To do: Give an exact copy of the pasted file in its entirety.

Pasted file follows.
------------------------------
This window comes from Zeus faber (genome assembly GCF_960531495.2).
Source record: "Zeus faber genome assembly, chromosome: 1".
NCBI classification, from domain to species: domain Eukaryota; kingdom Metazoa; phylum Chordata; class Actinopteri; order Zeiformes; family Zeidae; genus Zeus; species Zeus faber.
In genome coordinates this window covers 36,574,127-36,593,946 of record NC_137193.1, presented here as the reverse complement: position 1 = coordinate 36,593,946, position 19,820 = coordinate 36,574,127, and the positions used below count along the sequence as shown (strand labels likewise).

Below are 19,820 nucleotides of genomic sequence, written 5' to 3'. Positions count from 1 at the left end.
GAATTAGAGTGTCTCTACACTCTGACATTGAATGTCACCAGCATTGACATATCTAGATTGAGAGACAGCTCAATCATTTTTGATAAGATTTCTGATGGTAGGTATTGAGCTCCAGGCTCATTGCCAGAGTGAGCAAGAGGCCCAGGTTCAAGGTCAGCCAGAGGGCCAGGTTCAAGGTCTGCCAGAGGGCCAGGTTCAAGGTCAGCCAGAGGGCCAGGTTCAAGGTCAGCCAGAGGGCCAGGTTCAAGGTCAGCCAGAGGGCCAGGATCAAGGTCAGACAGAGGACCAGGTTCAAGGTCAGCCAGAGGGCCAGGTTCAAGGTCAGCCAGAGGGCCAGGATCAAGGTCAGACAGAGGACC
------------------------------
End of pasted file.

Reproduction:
This window comes from Zeus faber (genome assembly GCF_960531495.2).
Source record: "Zeus faber genome assembly, chromosome: 1".
NCBI classification, from domain to species: domain Eukaryota; kingdom Metazoa; phylum Chordata; class Actinopteri; order Zeiformes; family Zeidae; genus Zeus; species Zeus faber.
In genome coordinates this window covers 36,574,127-36,593,946 of record NC_137193.1, presented here as the reverse complement: position 1 = coordinate 36,593,946, position 19,820 = coordinate 36,574,127, and the positions used below count along the sequence as shown (strand labels likewise).

Below are 19,820 nucleotides of genomic sequence, written 5' to 3'. Positions count from 1 at the left end.
GAATTAGAGTGTCTCTACACTCTGACATTGAATGTCACCAGCATTGACATATCTAGATTGAGAGACAGCTCAATCATTTTTGATAAGATTTCTGATGGTAGGTATTGAGCTCCAGGCTCATTGCCAGAGTGAGCAAGAGGCCCAGGTTCAAGGTCAGCCAGAGGGCCAGGTTCAAGGTCTGCCAGAGGGCCAGGTTCAAGGTCAGCCAGAGGGCCAGGTTCAAGGTCAGCCAGAGGGCCAGGTTCAAGGTCAGCCAGAGGGCCAGGATCAAGGTCAGACAGAGGACCAGGTTCAAGGTCAGCCAGAGGGCCAGGTTCAAGGTCAGCCAGAGGGCCAGGATCAAGGTCAGACAGAGGACC